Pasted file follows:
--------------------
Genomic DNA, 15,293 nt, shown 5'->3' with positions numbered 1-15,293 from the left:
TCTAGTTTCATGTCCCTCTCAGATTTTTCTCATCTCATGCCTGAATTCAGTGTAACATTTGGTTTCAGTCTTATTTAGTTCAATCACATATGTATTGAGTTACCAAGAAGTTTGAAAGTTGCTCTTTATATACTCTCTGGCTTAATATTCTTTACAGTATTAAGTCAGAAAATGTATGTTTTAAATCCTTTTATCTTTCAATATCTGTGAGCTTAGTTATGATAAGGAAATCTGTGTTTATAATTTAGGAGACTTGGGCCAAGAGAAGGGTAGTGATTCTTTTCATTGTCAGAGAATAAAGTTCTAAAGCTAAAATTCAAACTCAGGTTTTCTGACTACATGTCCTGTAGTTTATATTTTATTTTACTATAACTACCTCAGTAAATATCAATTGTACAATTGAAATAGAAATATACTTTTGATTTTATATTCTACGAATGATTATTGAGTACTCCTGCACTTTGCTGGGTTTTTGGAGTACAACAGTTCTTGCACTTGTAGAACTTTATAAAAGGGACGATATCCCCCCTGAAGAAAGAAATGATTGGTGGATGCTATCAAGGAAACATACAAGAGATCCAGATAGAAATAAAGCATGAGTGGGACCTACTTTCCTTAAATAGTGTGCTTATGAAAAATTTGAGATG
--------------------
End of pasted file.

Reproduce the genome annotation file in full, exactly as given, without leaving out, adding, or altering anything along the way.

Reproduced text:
Genomic DNA, 15,293 nt, shown 5'->3' with positions numbered 1-15,293 from the left:
TCTAGTTTCATGTCCCTCTCAGATTTTTCTCATCTCATGCCTGAATTCAGTGTAACATTTGGTTTCAGTCTTATTTAGTTCAATCACATATGTATTGAGTTACCAAGAAGTTTGAAAGTTGCTCTTTATATACTCTCTGGCTTAATATTCTTTACAGTATTAAGTCAGAAAATGTATGTTTTAAATCCTTTTATCTTTCAATATCTGTGAGCTTAGTTATGATAAGGAAATCTGTGTTTATAATTTAGGAGACTTGGGCCAAGAGAAGGGTAGTGATTCTTTTCATTGTCAGAGAATAAAGTTCTAAAGCTAAAATTCAAACTCAGGTTTTCTGACTACATGTCCTGTAGTTTATATTTTATTTTACTATAACTACCTCAGTAAATATCAATTGTACAATTGAAATAGAAATATACTTTTGATTTTATATTCTACGAATGATTATTGAGTACTCCTGCACTTTGCTGGGTTTTTGGAGTACAACAGTTCTTGCACTTGTAGAACTTTATAAAAGGGACGATATCCCCCCTGAAGAAAGAAATGATTGGTGGATGCTATCAAGGAAACATACAAGAGATCCAGATAGAAATAAAGCATGAGTGGGACCTACTTTCCTTAAATAGTGTGCTTATGAAAAATTTGAGATG